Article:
Lesson 4 of 8
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What does the research tell us?

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We link our creative academic practice to critical pedagogy, see Paulo Freire, championing the idea that education should allow students time and space, to regain their sense of humanity, to become in the sense of Deleuze and Guattari, academics. Our students are not empty vessels to be filled with knowledge. They are co-producers, and social constructors, empowered when in dialogue with knowledge claims, and with each other, and especially through exploratory writing. If academia is only presented as a search to find the right answer, we circumscribe, and control our students’ thinking and action. Agency is denied, creative power inhibited. We want a more mutual approach to education and writing, that values all people: educators and students. Viewed through this lens, we wanted to consider more carefully, and reflect more critically, on academic writing, and how to support academic writing. Writing is a process. We write to explore, to understand, to think through ideas. We write to learn. Of course academic writing is typically formally constructed, but it is useful to see writing in stages: the journey out where we explore and thank, and the journey back, where we shape and form it, where it becomes academic.

What is academic writing?

Writing is ‘mark making’ (Abegglen, Burns, & Sinfield, 2018). It is a sensory and physical experience as well as an act of expression and communication. It is a process – carrying something across from thinking to paper. It helps us understand and communicate our ideas. Writing then is not just a linguistic or semantic activity but a socio-political one, especially for those entering academia and trying to find their voice (Abegglen, Burns, & Sinfield 2022).

Academic writing is an engagement with one’s epistemic community: it is playing with ideas, theoretical, and research findings; it is having something to say. However, academic writing is usually conceptualised as something to master: a final text that conforms to particular and specific academic conventions. Rather than fostering development, it becomes a door keeper, creating an obfuscatory and exclusionary academia, shutting out those students not familiar with academic discourse and customs (Lillis, 2001; Burns, Sinfield & Holley, 2004).

Murray (1972) calls writing a “process of discovery”- a way to learn about and evaluate the world as well as a method of communication. This conceptualisation of writing suggests that successful academic writing practices are more than ‘showing what you know’: they are a way of learning about the subject. For Molinari (2022) academic writing is essentially about knowledge-making: it is a social practice where the product is not ‘concrete’ and ‘closed’ but pluralised, democratic and open to interpretation.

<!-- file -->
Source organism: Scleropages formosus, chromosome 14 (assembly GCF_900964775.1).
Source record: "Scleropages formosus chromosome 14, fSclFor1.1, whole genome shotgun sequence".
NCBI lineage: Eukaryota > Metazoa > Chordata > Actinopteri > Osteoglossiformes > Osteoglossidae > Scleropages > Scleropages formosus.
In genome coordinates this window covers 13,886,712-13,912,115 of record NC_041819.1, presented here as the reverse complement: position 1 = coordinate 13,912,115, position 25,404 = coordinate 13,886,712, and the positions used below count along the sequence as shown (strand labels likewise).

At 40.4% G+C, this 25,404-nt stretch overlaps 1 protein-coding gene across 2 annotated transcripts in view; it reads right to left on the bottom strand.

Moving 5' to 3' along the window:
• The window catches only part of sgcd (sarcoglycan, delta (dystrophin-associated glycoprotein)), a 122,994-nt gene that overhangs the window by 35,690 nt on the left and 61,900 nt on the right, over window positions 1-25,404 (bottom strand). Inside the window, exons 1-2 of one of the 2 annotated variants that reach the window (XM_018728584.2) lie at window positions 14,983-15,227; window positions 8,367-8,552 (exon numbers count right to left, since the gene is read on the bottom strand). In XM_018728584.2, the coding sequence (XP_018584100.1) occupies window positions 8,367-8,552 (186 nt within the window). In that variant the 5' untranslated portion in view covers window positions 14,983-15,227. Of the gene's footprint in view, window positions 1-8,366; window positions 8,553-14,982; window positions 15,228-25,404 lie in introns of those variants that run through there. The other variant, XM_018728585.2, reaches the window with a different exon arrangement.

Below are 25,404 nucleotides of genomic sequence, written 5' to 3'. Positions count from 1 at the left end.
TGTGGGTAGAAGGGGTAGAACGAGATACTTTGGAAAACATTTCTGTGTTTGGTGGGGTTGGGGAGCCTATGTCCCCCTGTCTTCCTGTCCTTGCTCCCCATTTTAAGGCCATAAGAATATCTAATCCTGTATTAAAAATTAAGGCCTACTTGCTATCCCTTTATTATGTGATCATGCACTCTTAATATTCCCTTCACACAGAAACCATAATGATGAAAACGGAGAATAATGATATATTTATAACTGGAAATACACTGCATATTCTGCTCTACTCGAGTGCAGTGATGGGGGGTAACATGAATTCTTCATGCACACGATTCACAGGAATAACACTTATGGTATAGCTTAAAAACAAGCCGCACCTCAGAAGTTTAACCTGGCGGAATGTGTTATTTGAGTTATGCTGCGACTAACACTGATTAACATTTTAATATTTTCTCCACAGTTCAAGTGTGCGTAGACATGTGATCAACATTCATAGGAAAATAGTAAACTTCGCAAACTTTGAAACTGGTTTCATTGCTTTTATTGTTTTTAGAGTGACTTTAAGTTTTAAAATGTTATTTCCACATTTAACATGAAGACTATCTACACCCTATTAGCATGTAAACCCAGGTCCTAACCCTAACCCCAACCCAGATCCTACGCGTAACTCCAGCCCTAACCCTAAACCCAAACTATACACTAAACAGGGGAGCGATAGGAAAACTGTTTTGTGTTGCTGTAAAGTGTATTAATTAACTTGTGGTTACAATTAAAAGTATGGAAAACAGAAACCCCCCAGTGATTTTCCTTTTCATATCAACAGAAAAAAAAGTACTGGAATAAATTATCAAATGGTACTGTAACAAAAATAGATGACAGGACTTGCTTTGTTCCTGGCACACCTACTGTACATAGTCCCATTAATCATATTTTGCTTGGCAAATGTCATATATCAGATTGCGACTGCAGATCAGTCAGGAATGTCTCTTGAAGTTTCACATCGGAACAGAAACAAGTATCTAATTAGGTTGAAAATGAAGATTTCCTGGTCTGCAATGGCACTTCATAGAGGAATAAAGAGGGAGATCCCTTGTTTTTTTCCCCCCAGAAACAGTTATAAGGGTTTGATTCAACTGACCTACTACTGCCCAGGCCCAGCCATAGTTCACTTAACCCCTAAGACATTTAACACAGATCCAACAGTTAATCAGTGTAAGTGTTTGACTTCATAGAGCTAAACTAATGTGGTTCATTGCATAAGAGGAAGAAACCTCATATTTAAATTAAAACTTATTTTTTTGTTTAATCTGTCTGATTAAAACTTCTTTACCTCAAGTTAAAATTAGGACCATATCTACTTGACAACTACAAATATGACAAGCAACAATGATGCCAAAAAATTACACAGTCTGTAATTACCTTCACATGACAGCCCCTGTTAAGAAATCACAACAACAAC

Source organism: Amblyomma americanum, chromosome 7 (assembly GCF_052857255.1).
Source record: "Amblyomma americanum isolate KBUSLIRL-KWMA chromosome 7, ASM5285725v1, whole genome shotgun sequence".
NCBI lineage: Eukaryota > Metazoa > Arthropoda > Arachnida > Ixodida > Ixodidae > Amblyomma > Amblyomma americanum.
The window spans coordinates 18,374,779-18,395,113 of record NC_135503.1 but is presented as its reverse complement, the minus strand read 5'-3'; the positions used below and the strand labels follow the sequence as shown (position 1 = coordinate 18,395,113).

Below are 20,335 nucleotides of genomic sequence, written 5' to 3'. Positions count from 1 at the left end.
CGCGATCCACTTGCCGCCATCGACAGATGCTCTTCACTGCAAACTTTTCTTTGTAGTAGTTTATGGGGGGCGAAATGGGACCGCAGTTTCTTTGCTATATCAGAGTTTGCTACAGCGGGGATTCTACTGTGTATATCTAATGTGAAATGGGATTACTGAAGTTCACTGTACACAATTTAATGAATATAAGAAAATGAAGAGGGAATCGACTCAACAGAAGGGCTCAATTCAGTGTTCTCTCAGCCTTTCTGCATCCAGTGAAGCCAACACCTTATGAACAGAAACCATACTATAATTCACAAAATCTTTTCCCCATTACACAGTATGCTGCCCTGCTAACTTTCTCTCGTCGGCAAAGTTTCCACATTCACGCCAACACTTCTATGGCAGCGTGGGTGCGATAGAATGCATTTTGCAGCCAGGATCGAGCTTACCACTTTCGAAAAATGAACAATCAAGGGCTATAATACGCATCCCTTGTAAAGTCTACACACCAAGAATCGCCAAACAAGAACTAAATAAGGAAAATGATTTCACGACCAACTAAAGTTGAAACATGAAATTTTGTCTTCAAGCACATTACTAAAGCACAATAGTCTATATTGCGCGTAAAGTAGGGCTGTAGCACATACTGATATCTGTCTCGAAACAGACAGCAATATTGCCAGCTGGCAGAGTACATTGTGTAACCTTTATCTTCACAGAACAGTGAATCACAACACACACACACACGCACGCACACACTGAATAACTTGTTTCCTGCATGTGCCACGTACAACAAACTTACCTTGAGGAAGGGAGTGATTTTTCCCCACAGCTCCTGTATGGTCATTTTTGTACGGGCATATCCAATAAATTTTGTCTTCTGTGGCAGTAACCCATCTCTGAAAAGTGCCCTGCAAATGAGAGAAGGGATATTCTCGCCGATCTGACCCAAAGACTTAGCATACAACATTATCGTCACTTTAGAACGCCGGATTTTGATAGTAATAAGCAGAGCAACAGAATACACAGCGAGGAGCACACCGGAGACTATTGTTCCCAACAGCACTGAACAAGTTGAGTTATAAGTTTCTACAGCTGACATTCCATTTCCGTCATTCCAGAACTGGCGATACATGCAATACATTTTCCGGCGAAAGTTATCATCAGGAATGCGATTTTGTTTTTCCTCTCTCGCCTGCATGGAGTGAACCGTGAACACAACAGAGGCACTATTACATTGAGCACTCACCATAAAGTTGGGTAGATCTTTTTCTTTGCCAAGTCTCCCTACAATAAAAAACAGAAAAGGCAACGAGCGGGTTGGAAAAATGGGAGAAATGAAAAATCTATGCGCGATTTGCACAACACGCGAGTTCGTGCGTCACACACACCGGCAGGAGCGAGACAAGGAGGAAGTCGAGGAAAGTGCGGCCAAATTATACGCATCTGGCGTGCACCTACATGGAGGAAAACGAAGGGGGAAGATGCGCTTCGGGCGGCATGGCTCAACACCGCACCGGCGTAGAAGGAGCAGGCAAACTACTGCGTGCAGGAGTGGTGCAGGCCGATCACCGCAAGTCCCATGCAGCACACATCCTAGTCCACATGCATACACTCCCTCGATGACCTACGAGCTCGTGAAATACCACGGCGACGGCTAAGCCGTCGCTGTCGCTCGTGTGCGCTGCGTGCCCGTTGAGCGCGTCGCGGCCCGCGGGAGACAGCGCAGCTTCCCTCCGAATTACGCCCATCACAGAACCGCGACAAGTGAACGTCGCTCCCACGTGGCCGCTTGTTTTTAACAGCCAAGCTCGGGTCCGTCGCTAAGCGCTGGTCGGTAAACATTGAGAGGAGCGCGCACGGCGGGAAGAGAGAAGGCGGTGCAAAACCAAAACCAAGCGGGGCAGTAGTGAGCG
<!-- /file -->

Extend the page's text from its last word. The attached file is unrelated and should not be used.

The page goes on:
Taking these arguments forward, the teaching of writing, including by discipline staff, needs to move beyond the ‘testing’ of knowledge. Writing practice needs to initiate students into their (new) disciplines and academia. The writing tasks and activities designed to draw students into this ‘conversation’ with their subjects need to be authentic and engaging (Göpferich, 2016) to pique curiosity, encourage participation, and provoke creativity. Writing then is a process of investigation, discovery and thinking where ideas need to simmer before they are ready to be served (Elbow, 1981; 1998).

Abegglen, S., Burns, T. and Sinfield, S. (2022). Supporting university staff to develop student writing: collaborative writing as a method of inquiry, Journal of Learning Development in Higher Education, 23.

Abegglen, S., Burns, T. and Sinfield, S. (2018). Drawing as a way of knowing: visual practices as the route to becoming academic, Canadian Journal for Studies in Discourse and Writing/Rédactologie, 28, pp. 173-185.

Burns, T., Sinfield, S. and Holley, D. (2004). Outsiders looking in or insiders looking out? Widening Participation in a post-1992 University, in J. Satterthwaite, E. Atkinson and W. Martin (Eds.), The disciplining of education: New languages of power and resistance. Stoke on Trent: Trentham Books, pp. 137-152.

Elbow, P. (1998, 2nd). Writing without teachers. Oxford: Oxford University Press.

Elbow, P. (1998). Writing with power: Techniques for mastering the writing process. Oxford: Oxford University Press.

Göpferich, S. (2016). Writing centres as the driving force of program development: From add-on writing courses to content and literacy integrated teaching. Journal of Academic Writing, 1(1), pp. 41-58.

Lillis, T. (2001). Student writing, access, regulation, desire. London: Routledge. 

Molinari, J. (2022). What makes writing academic? Rethinking theory for practice. London: Bloomsbury.

Murray, D. (1972). Teach writing as a process not a product. The Leaflet, 71(3), pp. 11-14.


Did you struggle to master the conventions of academic writing either as a student or professor? What helped you overcome those challenges?

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